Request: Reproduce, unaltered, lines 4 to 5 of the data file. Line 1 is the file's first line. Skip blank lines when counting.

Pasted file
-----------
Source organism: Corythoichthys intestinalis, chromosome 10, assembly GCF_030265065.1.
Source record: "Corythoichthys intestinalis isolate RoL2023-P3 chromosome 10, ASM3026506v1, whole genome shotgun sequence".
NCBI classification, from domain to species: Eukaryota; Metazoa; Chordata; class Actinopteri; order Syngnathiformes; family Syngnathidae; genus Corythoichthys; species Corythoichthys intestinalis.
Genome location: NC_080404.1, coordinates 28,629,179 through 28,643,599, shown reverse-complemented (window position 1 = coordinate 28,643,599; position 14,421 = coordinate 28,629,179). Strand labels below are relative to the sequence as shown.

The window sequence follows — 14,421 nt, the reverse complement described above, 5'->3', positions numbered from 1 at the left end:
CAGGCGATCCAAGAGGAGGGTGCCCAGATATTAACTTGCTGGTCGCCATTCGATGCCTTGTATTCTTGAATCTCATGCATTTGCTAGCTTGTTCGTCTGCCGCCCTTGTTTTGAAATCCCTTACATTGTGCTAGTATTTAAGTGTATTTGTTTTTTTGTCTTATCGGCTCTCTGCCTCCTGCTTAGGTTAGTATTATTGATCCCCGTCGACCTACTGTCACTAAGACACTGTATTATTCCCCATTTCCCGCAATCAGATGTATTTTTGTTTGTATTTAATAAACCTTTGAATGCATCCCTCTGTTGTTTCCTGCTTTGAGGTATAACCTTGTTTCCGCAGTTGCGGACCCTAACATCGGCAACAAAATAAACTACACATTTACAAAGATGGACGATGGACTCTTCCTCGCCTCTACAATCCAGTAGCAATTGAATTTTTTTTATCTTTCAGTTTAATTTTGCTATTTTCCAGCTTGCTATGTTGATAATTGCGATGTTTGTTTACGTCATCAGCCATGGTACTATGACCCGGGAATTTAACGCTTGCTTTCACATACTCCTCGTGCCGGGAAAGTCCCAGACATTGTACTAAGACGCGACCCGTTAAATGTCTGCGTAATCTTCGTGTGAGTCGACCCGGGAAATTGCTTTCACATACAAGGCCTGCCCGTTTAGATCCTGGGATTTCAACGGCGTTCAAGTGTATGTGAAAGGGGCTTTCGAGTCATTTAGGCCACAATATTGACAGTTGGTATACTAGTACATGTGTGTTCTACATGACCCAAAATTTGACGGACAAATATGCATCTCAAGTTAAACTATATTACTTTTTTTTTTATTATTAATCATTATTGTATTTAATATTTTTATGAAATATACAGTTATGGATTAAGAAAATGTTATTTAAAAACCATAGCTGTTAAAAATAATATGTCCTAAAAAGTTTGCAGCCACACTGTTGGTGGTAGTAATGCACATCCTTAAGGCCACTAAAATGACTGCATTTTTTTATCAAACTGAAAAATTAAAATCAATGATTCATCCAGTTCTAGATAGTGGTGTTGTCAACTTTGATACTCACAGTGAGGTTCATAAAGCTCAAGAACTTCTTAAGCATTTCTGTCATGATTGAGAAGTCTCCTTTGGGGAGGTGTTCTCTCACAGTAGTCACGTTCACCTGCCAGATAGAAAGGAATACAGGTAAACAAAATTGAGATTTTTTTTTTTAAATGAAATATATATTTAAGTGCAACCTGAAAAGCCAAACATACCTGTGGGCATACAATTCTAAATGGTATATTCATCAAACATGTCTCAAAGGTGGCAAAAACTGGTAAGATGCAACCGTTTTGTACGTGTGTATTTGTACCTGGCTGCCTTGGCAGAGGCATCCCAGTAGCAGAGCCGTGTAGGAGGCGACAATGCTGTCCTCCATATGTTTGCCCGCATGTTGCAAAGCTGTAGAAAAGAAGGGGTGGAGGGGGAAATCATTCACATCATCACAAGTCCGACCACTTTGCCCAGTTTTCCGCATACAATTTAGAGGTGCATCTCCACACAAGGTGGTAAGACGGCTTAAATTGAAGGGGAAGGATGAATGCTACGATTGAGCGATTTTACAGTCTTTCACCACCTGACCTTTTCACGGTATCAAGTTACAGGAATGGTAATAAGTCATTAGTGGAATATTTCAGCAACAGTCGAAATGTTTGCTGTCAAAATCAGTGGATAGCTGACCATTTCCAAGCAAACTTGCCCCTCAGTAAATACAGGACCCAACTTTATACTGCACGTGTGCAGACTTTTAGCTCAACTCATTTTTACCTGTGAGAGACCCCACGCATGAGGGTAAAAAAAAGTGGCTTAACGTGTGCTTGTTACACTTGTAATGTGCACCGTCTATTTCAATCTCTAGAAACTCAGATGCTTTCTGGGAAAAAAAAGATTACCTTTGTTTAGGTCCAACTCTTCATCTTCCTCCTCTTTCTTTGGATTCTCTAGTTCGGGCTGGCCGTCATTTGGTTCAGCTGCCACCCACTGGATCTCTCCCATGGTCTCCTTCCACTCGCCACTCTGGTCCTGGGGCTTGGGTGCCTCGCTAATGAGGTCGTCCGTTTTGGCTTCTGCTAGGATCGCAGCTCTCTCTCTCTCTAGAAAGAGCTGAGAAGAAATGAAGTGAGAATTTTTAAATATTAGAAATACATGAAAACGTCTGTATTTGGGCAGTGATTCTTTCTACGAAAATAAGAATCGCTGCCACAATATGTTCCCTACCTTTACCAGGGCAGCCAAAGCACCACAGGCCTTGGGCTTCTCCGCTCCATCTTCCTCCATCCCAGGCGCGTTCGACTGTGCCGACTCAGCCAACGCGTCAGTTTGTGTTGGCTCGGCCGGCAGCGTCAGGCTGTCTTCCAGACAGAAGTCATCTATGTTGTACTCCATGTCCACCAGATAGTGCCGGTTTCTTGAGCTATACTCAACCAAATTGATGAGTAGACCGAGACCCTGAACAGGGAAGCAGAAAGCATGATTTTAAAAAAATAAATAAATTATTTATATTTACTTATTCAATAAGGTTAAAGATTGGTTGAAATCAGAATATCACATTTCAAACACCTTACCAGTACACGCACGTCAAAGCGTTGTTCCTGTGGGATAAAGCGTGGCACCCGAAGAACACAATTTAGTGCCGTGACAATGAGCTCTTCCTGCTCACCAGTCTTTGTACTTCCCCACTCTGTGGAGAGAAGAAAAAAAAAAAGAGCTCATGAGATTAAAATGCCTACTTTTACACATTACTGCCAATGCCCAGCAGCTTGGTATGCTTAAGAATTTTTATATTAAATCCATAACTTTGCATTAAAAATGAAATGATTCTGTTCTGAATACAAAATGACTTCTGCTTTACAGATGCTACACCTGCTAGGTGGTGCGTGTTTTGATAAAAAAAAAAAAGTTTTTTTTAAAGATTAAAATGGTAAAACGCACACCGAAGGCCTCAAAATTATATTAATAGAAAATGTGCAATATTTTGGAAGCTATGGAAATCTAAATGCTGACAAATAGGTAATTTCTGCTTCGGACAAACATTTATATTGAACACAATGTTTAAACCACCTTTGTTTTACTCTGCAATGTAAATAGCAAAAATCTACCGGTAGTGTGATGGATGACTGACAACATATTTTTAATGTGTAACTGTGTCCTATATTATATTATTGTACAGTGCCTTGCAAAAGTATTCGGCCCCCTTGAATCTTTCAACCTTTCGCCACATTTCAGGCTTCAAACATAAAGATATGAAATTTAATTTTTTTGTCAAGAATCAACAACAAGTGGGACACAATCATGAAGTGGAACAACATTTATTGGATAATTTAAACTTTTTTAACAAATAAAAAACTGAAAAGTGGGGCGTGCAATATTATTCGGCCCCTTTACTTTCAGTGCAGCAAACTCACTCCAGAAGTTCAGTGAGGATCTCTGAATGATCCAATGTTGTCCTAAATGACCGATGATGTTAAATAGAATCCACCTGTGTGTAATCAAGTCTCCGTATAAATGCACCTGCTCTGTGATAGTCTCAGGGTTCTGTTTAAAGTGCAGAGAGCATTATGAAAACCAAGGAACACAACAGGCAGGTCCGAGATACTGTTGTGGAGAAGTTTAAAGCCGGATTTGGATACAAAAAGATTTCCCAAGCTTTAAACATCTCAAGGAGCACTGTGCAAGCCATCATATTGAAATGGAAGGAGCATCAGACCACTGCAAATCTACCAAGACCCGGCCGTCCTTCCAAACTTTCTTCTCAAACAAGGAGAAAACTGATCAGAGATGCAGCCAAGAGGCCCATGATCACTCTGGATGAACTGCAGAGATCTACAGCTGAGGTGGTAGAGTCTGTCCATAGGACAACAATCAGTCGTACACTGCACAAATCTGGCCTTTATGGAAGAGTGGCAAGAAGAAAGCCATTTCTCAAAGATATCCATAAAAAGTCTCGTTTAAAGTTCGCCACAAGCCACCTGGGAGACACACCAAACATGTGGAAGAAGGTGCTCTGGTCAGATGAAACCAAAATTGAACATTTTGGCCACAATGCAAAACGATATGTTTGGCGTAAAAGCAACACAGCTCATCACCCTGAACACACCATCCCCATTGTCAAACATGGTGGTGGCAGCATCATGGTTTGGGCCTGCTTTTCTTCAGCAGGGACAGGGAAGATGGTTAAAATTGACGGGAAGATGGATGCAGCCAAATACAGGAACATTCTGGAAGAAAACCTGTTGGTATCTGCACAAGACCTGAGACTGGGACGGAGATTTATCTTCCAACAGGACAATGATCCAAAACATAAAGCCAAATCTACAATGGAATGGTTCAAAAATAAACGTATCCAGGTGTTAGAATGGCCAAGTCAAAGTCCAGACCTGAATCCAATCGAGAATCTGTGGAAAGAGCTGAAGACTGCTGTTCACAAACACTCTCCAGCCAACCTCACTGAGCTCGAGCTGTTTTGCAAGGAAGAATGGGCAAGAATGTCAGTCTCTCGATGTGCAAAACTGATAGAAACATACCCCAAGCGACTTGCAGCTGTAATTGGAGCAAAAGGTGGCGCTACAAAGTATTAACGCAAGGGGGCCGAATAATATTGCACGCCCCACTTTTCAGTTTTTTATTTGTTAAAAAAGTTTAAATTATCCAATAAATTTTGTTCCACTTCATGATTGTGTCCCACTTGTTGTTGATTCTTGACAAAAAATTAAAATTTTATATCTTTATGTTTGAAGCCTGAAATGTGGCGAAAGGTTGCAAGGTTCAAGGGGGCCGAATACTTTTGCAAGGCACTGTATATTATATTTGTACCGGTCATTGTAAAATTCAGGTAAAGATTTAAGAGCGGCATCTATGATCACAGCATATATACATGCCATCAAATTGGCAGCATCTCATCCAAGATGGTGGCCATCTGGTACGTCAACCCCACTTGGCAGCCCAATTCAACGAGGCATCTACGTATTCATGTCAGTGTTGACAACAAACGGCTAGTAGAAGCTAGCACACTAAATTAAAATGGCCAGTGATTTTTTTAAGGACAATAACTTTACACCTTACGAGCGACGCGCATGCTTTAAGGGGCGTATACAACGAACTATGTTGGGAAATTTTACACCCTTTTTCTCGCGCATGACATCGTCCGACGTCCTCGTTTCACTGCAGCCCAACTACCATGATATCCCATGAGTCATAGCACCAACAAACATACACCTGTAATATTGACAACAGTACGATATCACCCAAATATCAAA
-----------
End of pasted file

Genome location: NC_080404.1, coordinates 28,629,179 through 28,643,599, shown reverse-complemented (window position 1 = coordinate 28,643,599; position 14,421 = coordinate 28,629,179). Strand labels below are relative to the sequence as shown.

The window sequence follows — 14,421 nt, the reverse complement described above, 5'->3', positions numbered from 1 at the left end: